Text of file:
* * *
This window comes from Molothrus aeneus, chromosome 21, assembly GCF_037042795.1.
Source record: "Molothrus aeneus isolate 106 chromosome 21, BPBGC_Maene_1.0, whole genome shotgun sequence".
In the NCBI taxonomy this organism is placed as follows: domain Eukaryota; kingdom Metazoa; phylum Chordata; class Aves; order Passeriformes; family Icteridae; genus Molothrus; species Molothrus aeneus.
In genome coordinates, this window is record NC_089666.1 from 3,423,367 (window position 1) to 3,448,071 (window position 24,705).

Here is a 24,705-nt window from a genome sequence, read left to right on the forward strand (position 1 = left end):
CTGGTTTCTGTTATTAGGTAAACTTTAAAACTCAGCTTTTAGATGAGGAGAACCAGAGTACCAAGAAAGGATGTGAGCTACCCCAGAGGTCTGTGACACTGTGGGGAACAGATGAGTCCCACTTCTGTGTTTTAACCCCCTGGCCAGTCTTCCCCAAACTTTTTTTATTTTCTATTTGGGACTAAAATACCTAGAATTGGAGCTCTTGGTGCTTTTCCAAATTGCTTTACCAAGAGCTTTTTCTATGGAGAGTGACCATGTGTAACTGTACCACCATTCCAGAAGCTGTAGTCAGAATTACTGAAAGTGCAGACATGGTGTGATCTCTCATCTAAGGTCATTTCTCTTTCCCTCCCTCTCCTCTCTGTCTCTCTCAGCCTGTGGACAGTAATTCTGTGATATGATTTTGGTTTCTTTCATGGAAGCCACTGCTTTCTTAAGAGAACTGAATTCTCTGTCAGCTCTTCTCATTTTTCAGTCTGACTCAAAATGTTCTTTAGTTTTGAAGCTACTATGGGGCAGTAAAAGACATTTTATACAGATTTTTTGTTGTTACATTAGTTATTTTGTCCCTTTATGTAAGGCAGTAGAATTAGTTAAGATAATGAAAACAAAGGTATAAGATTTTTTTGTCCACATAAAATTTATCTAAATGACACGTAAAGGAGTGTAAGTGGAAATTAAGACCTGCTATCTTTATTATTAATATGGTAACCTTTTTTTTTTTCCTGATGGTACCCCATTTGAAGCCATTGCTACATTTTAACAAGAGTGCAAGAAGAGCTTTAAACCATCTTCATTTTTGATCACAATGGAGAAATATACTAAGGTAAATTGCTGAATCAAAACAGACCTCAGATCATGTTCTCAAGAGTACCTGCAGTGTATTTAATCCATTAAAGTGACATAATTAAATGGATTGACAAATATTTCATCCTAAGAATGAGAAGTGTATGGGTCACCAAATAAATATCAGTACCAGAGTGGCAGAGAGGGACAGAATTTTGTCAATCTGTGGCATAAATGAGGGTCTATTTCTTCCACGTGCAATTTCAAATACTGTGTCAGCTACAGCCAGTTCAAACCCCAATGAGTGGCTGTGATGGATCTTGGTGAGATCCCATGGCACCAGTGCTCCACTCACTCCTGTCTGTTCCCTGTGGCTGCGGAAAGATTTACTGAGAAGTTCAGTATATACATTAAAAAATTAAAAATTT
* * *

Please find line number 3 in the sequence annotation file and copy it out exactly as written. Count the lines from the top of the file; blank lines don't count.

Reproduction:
In the NCBI taxonomy this organism is placed as follows: domain Eukaryota; kingdom Metazoa; phylum Chordata; class Aves; order Passeriformes; family Icteridae; genus Molothrus; species Molothrus aeneus.